Vodafone broadband customers left in dark over rights by company and watchdog
Vodafone customers are in the dark over whether they can terminate their fixed-term broadband contracts when the company turns off its email service at the end of November.
Neither Vodafone nor the country's competition watchdog, the Commerce Commission, have been able to provide definitive advice on customers' rights, with the commission saying the issue was "not black and white".
Vodafone will turn off its email service, which is regularly used by about 250,000 of its customers, at the end of November.
It has suggested customers set up a free email account with either Google Gmail or Microsoft Outlook, and has promised to automatically forward email free-of-charge to their new address.
However, Google has so far been unable to confirm that the forwarding of mail couldn't be impacted by the high levels of spam some Vodafone customers have been receiving.
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Several Vodafone customers have said their email address was the major reason for them sticking with Vodafone and have questioned whether the withdrawal of the service gives them the right to switch to a different broadband supplier.
Vodafone customers can be on contracts with fixed terms of either one or two years.
Vodafone would not say whether it considered the withdrawal of the email service entitled customers to exit their fixed-term broadband contracts early.
"We are encouraging customers to call us to talk through any concerns they have with their service," spokeswoman Elissa Downey said.
The Commerce Commission also did not provide a clear response on consumers' rights.
"Consumers will be on a range of different contracts," a spokeswoman said.
"We advise customers to look into their contract to see under which circumstances they can terminate early at no cost.
"If consumers feel the removal of the email service will cause them detriment, they should contact Vodafone to discuss their options in the first instance," she said.
However, the commission appeared to hint that it thought customers that wanted to leave without penalty might have a case, sending a link to a "fact sheet" that discusses unfair contract terms.
One of the questions the fact sheet suggests customers ask themselves when considering whether a contract might be unfair is whether businesses can change "important terms of the contract without your permission, or without letting you cancel the contract".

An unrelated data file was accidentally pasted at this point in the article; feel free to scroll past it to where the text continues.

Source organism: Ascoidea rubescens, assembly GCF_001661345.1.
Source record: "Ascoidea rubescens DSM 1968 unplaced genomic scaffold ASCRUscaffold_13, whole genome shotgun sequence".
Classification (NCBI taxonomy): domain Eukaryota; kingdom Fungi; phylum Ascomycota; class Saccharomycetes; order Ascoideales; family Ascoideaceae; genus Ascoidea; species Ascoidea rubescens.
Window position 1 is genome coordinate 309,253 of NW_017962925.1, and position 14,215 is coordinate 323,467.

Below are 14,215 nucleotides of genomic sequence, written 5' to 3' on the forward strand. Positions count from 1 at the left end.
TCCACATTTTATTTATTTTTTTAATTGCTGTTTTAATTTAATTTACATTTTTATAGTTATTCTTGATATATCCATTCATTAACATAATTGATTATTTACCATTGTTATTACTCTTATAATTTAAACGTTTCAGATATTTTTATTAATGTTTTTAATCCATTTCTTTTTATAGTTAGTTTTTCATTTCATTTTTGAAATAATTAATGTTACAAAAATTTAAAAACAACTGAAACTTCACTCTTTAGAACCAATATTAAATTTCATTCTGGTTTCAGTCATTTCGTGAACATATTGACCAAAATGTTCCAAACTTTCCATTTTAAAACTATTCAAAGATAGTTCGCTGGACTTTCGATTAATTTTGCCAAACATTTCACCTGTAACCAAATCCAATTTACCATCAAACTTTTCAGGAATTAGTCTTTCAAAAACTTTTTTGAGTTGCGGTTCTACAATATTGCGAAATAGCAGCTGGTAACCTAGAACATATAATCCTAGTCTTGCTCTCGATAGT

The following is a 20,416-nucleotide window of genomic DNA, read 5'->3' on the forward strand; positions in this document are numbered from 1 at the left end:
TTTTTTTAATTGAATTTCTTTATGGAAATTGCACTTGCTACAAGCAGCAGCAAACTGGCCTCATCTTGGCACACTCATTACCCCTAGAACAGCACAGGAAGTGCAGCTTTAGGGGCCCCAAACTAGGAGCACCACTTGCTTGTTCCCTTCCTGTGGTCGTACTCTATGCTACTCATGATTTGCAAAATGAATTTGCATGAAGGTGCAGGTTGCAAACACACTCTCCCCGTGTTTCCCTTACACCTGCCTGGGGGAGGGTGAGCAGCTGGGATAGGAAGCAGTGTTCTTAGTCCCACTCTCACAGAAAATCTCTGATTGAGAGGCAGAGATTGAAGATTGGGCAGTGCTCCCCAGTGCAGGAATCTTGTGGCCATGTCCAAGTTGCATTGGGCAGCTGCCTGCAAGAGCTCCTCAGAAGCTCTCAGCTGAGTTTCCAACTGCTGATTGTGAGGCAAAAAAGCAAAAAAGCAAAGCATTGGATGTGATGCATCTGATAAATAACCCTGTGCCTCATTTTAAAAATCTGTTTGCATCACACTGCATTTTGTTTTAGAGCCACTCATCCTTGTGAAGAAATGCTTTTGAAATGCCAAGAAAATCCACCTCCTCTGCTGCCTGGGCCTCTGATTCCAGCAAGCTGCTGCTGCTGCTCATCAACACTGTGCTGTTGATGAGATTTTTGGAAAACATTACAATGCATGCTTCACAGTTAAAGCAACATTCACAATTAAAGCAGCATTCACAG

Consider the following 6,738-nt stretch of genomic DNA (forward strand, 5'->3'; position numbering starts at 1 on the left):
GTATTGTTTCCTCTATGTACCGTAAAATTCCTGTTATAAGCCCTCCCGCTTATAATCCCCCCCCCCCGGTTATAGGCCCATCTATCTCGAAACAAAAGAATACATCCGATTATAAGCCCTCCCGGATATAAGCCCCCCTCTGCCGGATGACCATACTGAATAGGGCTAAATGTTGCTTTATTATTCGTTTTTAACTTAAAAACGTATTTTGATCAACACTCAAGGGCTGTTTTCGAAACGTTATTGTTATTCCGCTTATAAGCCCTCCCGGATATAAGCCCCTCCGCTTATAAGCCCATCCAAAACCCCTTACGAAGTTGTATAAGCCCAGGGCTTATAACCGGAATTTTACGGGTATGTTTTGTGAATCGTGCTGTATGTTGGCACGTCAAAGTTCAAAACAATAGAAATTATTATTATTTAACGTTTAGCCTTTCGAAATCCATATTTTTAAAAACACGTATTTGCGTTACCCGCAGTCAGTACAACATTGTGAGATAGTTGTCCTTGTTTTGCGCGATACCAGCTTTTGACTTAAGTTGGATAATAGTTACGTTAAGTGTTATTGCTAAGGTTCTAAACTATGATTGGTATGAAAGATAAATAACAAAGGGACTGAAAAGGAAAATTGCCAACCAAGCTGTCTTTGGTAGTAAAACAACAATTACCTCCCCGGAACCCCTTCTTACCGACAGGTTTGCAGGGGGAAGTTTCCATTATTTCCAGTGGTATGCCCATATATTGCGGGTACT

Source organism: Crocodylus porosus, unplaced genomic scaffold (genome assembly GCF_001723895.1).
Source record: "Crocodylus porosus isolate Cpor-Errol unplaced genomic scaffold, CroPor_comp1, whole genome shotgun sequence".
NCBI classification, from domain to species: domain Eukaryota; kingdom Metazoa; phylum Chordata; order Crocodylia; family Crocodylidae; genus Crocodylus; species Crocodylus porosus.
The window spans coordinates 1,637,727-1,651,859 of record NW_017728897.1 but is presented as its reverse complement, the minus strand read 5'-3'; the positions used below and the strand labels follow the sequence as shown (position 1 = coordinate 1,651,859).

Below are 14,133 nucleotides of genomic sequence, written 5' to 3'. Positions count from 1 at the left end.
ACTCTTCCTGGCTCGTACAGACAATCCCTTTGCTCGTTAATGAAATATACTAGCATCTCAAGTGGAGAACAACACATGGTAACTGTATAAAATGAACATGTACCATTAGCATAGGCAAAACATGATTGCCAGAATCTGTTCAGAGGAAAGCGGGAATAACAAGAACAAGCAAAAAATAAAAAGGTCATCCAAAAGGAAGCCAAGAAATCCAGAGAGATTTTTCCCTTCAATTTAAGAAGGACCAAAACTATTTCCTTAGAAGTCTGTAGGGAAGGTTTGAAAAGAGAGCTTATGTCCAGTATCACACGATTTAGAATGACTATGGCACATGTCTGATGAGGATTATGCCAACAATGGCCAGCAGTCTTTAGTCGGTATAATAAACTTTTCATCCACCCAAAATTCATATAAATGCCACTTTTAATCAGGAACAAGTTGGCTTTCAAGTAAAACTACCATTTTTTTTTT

The commission would not provide further clarification.
Some Vodafone customers have experienced high levels of spam in recent months, which is one reason the company is closing its email service.
Vodafone will forward spam along with legitimate emails to customers' new email addresses when it turns off its email service. Microsoft indicated there was no risk that high levels of spam might cause it to block all emails forwarded to Outlook customers' via Vodafone's relay.
The company said in a statement that emails relayed from Vodafone would not be treated any differently to other incoming mail and would be evaluated by its spam filters "individually".
Vodafone has said Google has also provided it with a reassurance that legitimate forwarded emails would get through to Gmail. But Google has not been able to confirm that mail-forwarding couldn't be impacted by the volume of relayed spam, after confirmation was sought from the company on Monday.
A Google spokesman said he was still trying to get information from the company's technical experts.
Consumer NZ chief executive Sue Chetwin said the question of whether Vodafone customers had the right to walk away from their broadband contracts had come up for discussion at the consumer body and it was still wrestling with the issues.
"You would think that Vodafone would have to fall on the side of helping consumers out here and if you had decided you were desperate to hold on to your address you should be allowed out of your contract."
But it was "a tricky one" because Vodafone was probably right to be getting out of providing email, she said.
About 60 per cent of respondents to a Stuff poll last week said they believed internet providers should continue to provide email as a service, but 30 per cent said they need not. The poll, which attracted more than 5000 votes, is not scientific.